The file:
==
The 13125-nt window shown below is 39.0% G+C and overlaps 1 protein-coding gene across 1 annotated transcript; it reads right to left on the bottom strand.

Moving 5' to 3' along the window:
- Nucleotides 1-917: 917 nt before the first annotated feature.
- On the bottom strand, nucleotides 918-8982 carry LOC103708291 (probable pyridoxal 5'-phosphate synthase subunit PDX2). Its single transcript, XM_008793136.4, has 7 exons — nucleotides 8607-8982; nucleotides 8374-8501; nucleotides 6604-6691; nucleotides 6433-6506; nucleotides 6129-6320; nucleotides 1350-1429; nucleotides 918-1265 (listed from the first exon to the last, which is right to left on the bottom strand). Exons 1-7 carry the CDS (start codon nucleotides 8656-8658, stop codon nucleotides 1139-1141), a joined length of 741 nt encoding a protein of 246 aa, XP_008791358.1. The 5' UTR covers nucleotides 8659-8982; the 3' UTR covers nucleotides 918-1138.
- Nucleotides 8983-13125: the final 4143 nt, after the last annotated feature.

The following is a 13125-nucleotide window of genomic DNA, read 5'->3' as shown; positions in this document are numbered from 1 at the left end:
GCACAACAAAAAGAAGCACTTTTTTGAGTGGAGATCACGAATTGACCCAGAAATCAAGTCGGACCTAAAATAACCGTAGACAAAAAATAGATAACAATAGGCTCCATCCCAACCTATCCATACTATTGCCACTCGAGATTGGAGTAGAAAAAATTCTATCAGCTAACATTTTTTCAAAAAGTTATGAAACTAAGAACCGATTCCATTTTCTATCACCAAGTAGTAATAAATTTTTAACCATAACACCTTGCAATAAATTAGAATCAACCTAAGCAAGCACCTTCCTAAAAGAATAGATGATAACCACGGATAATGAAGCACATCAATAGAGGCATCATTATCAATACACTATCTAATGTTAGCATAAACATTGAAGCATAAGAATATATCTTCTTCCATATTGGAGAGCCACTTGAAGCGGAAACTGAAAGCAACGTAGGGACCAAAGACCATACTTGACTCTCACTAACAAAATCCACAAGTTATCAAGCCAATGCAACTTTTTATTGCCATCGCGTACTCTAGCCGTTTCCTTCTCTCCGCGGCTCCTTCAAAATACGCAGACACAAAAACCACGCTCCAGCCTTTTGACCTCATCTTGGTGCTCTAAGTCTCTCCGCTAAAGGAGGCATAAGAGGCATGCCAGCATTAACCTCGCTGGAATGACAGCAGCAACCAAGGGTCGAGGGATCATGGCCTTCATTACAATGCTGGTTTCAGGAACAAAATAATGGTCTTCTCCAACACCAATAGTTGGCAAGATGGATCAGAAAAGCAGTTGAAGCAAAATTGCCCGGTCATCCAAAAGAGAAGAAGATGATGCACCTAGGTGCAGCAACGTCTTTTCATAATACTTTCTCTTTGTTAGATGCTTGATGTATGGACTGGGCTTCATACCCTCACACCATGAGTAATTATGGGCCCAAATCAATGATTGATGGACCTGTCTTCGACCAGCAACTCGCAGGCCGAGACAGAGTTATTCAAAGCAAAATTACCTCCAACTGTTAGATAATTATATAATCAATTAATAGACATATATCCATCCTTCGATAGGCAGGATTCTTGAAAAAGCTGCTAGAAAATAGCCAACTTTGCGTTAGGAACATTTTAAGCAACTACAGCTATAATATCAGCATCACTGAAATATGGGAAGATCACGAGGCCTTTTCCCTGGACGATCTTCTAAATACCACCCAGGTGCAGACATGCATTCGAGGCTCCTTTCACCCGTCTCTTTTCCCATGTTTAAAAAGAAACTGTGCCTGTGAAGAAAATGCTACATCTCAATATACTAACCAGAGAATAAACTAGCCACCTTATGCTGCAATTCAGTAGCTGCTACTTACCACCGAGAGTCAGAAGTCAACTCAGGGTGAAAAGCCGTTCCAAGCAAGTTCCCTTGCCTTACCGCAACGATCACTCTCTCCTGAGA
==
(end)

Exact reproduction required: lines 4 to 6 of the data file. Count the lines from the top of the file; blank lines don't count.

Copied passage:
- On the bottom strand, nucleotides 918-8982 carry LOC103708291 (probable pyridoxal 5'-phosphate synthase subunit PDX2). Its single transcript, XM_008793136.4, has 7 exons — nucleotides 8607-8982; nucleotides 8374-8501; nucleotides 6604-6691; nucleotides 6433-6506; nucleotides 6129-6320; nucleotides 1350-1429; nucleotides 918-1265 (listed from the first exon to the last, which is right to left on the bottom strand). Exons 1-7 carry the CDS (start codon nucleotides 8656-8658, stop codon nucleotides 1139-1141), a joined length of 741 nt encoding a protein of 246 aa, XP_008791358.1. The 5' UTR covers nucleotides 8659-8982; the 3' UTR covers nucleotides 918-1138.
- Nucleotides 8983-13125: the final 4143 nt, after the last annotated feature.

The following is a 13125-nucleotide window of genomic DNA, read 5'->3' as shown; positions in this document are numbered from 1 at the left end: